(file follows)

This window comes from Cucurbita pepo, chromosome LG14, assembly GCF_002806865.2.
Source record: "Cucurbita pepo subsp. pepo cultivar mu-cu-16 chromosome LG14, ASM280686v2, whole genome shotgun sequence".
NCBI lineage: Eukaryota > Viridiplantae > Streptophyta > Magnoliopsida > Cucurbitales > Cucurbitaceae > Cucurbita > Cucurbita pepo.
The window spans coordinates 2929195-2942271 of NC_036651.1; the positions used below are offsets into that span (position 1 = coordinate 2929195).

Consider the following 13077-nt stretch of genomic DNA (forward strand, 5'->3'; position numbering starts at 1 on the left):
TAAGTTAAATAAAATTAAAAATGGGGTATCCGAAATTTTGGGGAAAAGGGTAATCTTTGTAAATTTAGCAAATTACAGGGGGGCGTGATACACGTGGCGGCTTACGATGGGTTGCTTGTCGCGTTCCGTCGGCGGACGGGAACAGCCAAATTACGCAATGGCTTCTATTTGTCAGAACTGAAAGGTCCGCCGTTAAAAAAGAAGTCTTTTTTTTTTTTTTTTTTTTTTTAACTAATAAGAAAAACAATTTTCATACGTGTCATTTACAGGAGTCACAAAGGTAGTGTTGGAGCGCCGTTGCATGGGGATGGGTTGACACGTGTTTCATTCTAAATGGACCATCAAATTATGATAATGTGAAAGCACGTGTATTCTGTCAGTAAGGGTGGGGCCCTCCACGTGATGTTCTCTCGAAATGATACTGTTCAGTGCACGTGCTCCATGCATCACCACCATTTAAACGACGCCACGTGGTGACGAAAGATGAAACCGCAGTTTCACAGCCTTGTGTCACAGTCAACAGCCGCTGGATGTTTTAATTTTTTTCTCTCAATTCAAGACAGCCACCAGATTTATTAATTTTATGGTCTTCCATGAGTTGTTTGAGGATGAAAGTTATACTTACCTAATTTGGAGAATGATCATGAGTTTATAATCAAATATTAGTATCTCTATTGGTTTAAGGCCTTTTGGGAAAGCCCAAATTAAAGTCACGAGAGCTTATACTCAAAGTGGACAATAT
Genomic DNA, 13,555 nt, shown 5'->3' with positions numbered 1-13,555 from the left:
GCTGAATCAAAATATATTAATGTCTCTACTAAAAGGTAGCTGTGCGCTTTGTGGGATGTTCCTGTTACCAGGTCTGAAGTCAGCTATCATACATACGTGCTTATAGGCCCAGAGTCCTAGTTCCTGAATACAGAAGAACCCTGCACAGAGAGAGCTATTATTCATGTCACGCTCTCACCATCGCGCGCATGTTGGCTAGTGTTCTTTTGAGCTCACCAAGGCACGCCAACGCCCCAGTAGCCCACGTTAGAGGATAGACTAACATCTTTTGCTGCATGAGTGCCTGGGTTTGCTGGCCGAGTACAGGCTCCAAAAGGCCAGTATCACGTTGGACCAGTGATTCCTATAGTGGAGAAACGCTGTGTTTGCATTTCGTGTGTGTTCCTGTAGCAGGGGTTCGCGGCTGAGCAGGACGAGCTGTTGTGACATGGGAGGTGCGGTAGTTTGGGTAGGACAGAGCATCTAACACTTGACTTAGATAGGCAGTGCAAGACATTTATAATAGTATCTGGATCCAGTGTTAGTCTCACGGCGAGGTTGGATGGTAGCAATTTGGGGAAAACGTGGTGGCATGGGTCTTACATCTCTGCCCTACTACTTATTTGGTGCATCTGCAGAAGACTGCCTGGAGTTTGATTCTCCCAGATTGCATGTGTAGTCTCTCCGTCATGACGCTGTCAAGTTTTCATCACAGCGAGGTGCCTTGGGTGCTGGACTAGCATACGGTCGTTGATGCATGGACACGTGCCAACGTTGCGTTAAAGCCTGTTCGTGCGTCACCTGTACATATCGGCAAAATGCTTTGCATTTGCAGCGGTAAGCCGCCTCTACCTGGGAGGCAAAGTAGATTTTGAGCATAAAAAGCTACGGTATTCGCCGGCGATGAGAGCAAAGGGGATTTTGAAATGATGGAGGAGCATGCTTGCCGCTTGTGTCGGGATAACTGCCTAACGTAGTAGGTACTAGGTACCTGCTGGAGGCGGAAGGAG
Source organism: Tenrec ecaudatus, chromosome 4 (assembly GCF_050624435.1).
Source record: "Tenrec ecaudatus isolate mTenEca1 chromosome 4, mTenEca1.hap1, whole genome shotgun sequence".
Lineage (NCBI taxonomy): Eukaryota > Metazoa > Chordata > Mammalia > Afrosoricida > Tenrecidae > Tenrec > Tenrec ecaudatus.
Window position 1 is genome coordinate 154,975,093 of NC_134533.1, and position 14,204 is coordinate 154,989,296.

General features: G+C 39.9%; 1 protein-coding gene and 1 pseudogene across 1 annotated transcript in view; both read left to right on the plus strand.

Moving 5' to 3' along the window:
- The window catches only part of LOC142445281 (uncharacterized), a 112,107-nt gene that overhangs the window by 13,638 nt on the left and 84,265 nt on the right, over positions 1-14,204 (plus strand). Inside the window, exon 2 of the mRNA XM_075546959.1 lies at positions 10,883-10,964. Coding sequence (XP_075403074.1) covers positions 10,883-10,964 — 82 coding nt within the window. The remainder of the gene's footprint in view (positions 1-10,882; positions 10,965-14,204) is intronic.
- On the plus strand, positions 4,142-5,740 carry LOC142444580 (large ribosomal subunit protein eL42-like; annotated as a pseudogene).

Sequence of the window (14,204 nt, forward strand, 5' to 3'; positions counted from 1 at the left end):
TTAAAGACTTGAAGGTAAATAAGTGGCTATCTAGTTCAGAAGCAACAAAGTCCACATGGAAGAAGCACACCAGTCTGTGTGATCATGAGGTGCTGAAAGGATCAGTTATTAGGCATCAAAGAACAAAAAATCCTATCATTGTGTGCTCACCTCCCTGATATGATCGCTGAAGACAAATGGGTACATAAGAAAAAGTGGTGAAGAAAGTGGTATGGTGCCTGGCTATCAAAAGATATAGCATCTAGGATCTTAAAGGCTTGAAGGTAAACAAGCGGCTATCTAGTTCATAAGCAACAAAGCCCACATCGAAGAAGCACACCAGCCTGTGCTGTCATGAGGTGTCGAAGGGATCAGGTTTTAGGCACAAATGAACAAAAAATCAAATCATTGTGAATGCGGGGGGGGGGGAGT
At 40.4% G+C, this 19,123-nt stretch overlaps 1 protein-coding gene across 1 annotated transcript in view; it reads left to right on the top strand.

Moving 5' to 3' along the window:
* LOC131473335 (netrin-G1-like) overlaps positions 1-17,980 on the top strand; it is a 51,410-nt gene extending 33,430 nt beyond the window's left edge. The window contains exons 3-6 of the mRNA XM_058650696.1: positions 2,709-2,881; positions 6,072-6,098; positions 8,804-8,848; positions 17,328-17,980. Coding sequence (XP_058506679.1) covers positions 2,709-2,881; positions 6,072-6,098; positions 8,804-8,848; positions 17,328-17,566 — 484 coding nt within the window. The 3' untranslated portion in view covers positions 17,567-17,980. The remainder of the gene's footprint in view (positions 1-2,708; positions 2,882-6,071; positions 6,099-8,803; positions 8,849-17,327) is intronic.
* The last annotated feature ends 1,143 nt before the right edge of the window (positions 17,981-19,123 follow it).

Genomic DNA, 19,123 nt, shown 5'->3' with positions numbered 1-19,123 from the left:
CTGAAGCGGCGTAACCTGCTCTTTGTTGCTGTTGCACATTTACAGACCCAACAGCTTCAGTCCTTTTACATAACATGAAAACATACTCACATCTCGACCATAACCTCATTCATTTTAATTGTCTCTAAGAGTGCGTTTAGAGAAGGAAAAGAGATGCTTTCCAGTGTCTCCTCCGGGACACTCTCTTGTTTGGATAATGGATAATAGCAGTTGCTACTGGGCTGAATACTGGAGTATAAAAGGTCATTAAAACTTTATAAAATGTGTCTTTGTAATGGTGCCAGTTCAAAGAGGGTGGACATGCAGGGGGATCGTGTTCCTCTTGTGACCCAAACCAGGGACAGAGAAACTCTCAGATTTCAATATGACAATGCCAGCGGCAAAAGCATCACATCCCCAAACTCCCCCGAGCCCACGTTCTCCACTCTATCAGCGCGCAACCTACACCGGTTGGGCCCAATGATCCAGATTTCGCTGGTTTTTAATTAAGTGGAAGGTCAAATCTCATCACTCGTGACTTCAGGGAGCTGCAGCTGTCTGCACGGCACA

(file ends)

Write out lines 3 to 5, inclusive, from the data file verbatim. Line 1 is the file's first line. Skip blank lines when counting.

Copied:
NCBI lineage: Eukaryota > Viridiplantae > Streptophyta > Magnoliopsida > Cucurbitales > Cucurbitaceae > Cucurbita > Cucurbita pepo.
The window spans coordinates 2929195-2942271 of NC_036651.1; the positions used below are offsets into that span (position 1 = coordinate 2929195).

Consider the following 13077-nt stretch of genomic DNA (forward strand, 5'->3'; position numbering starts at 1 on the left):